Washington International Law Journal


Desaix Anderson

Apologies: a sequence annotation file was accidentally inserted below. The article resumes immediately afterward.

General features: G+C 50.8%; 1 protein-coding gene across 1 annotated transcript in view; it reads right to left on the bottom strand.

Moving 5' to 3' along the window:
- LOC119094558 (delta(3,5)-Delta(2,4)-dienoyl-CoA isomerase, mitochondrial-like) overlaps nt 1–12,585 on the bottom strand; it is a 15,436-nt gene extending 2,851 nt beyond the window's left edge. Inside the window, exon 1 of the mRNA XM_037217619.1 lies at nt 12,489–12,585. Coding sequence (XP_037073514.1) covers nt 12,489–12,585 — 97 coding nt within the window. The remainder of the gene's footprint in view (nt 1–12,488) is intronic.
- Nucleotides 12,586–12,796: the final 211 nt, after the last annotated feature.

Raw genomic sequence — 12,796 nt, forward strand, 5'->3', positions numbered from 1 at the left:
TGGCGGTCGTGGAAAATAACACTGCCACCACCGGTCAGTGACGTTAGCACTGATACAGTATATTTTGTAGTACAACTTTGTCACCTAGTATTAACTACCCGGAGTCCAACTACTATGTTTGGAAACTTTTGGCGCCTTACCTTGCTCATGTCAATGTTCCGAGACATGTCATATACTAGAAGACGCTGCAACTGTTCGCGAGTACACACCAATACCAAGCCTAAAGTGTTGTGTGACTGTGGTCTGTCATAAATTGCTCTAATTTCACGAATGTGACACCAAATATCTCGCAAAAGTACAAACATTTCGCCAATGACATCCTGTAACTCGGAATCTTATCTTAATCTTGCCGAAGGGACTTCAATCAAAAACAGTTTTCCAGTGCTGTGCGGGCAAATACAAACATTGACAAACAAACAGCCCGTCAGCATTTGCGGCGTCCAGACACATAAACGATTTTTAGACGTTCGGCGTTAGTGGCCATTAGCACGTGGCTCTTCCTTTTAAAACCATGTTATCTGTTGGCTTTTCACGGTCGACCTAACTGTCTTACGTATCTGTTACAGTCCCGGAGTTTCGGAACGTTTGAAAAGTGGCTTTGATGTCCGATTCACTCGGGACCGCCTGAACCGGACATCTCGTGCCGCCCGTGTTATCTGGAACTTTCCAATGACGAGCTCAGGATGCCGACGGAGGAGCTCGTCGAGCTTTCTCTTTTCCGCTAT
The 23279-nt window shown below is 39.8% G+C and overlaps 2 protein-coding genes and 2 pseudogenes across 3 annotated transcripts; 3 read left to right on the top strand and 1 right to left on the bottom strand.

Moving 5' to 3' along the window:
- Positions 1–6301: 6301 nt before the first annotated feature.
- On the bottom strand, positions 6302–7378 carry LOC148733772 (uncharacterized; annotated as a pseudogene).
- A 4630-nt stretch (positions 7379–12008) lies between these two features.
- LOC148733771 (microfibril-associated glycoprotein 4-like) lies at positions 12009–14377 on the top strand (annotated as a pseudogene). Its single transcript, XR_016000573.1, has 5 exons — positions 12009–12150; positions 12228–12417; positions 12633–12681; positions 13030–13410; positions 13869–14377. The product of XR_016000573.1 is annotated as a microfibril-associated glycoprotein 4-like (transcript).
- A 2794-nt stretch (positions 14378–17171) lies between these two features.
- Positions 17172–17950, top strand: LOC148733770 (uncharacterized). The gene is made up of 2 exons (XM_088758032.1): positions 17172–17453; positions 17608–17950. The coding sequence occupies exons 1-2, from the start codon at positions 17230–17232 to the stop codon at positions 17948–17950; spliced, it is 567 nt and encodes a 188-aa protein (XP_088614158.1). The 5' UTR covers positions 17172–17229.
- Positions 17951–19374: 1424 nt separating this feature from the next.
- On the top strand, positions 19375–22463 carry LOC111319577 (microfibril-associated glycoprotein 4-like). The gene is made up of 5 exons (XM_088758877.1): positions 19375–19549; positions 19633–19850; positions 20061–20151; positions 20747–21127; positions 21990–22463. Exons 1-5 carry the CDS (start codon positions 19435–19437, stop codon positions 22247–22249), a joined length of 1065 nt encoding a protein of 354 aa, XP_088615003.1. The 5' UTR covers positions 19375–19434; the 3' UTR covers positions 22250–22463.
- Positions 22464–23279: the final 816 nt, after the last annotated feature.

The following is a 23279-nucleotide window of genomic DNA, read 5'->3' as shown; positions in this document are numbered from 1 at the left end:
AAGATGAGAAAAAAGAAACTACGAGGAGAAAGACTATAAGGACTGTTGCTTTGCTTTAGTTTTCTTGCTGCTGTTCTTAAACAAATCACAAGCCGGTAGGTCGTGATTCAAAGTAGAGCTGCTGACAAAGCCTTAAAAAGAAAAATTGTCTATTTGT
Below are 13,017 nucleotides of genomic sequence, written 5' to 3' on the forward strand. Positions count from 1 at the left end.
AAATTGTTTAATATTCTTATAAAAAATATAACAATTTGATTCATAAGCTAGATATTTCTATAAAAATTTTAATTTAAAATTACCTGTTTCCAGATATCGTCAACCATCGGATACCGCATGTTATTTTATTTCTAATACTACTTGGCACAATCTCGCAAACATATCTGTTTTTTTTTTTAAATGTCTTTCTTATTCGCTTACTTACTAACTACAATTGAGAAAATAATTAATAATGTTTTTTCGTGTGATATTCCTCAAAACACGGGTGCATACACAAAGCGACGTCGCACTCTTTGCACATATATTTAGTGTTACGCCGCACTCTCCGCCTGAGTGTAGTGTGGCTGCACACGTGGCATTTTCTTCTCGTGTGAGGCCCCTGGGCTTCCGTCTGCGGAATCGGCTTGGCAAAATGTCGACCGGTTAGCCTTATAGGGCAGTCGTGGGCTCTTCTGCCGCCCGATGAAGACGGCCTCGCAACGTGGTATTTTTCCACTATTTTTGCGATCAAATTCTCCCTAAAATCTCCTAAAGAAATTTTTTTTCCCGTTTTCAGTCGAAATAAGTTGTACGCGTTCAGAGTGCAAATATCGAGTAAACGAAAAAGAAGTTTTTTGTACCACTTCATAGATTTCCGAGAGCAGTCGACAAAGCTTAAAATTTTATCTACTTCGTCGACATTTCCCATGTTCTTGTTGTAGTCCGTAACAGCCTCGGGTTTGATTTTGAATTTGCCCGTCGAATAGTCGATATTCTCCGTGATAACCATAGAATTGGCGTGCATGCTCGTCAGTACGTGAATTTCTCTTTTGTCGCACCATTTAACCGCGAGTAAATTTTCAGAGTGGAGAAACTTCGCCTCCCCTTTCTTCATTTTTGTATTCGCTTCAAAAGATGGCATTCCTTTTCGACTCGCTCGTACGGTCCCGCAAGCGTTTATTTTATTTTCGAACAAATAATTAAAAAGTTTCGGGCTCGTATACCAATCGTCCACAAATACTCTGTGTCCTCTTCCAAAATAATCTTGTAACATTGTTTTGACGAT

The economic opportunities and the challenges the United States faces in the Asia Pacific region are both daunting and exhilarating. Prospects are describable only in megaterms: the doubling of energy needs within the decade; one trillion dollars of new infrastructure projects envisaged over ten years; the integration not only of China into the regional economy, but also the emergence of India, with a population which is expected to exceed China's in the next century; the massive environmental rehabilitation requirements, for example, in China; staggering food supply requirements; exploding telecommunications networks and educational exchange opportunities. Developments in Asia and the Pacific are dramatically transforming the global geo-economic structure. The Asia Pacific Economic Cooperation ("APEC") forum has suddenly emerged as the principal vehicle for facilitating this transformation. Our common goal should be to make sure that this is done in a way which not only preserves the equities of all but also ensures the birth of a beneficent and cooperative Pacific community which sustains the dynamic development which has characterized the region in recent years. The challenge was captured in the "Vision Statement" issued at the conclusion of the historic Seattle APEC Leaders meeting on November 20, 1993. In their "vision," APEC Leaders committed to "deepening our spirit of community based on our shared vision of achieving stability, security and prosperity for our peoples." That commitment encapsulated the political commitment of the leaders to building a Pacific community, as called for in Seattle by President Clinton.

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